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When CNBC's Jim Cramer talks about the "era of good feelings," he's not referencing the U.S. history books.
"No, I'm talking about this week of Thanksgiving, where the buyers pay up and the sellers walk away," the "Mad Money" host said. "It's almost as if there's a selling ban."
Even with several articles casting Apple's new HomePod as worse than the Amazon Echo and news that the smart speaker's release will be delayed until next year, shares of Apple steadily climbed intraday.
"Negative, negative, negative, negative. What does the stock do? Rallies three bucks. Why? Because the sellers are on strike," Cramer said.
Shares of Facebook were also rising despite a Buzzfeed story about the social media giant's trepidatious standing in Russia, a piece about Chinese tech player Tencent surpassing Facebook in valuation and an unfavorable tweet from Mark Cuban:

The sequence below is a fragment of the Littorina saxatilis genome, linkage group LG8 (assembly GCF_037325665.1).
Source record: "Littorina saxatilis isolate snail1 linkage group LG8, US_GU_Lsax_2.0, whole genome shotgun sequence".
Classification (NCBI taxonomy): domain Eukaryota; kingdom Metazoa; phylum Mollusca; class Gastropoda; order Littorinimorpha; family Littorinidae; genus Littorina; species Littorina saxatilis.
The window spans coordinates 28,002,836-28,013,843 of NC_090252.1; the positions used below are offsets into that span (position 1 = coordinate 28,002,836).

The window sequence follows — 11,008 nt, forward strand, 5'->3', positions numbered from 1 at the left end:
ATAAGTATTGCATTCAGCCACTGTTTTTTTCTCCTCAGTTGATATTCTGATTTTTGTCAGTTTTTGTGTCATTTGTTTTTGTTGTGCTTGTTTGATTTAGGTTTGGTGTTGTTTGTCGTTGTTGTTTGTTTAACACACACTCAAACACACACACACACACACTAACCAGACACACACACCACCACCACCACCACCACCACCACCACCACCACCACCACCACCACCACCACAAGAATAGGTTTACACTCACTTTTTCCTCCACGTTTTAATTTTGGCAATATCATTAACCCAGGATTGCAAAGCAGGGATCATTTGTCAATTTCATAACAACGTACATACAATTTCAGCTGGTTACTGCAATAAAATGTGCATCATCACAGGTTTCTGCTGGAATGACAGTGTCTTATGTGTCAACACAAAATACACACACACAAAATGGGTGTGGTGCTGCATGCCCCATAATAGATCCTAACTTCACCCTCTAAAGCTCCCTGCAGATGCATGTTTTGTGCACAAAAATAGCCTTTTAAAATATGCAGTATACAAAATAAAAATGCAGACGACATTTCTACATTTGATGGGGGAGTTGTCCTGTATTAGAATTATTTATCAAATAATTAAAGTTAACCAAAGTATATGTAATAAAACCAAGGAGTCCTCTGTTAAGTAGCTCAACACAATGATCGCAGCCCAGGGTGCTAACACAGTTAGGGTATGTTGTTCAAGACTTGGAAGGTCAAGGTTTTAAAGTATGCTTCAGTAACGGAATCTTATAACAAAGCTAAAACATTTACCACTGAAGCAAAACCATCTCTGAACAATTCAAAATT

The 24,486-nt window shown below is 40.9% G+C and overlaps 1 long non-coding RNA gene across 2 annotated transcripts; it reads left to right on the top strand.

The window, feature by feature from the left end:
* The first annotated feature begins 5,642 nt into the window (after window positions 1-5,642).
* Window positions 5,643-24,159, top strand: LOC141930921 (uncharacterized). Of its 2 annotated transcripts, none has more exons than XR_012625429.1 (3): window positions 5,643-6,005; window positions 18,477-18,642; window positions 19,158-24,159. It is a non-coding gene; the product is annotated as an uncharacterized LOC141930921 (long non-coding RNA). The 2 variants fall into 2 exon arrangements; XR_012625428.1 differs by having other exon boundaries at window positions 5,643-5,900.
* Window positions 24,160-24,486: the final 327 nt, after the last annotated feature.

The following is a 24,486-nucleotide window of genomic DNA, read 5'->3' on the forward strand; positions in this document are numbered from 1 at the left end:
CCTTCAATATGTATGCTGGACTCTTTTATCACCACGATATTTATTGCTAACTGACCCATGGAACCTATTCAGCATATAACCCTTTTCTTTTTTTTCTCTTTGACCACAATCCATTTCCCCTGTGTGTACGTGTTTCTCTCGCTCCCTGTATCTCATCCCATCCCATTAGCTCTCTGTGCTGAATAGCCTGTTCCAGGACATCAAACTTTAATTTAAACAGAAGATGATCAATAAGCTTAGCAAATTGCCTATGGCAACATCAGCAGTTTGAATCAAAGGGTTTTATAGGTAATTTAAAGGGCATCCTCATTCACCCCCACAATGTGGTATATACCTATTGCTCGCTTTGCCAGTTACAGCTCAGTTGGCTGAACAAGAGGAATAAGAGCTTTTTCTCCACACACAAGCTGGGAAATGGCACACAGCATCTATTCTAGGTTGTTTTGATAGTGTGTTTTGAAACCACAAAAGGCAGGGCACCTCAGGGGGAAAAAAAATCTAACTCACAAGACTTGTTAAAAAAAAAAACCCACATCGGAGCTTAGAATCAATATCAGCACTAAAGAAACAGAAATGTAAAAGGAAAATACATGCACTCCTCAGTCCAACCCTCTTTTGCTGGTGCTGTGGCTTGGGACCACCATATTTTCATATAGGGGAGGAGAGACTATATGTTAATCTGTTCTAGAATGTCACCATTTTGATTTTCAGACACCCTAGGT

"In this era of good feelings, money managers suspend their critical faculties," Cramer said. "It's almost as if these longtime worries have up and vanished. But nothing's changed. The sellers are just letting the stocks lift and the buyers are reaching like mad."
Certainly, there were several areas where the sellers remained on Tuesday, namely the turbulent oil stocks, the discount retailers after a disappointing quarter from DSW and the stock of General Electric after a brutal price target cut by Deutsche Bank.
Cramer said that this lapse in selling is typically a "Thanksgiving phenomenon," but given the state of the bull market, even the "Mad Money" host wasn't so sure when it would end.
"Maybe investors have simply decided they should pay more for the same earnings numbers, giving us the gift of multiple expansion," he said. "The bottom line? I've got an idea: if you really are scared of this market like so many are, if you truly believe there will be a crash or something terrible is out there — a view I do not subscribe to — then feel free to use the era of good feelings to lighten up. Nobody ever got hurt selling into strength."
Disclosure: Cramer's charitable trust owns shares of Apple, Facebook, Google parent Alphabet and General Electric.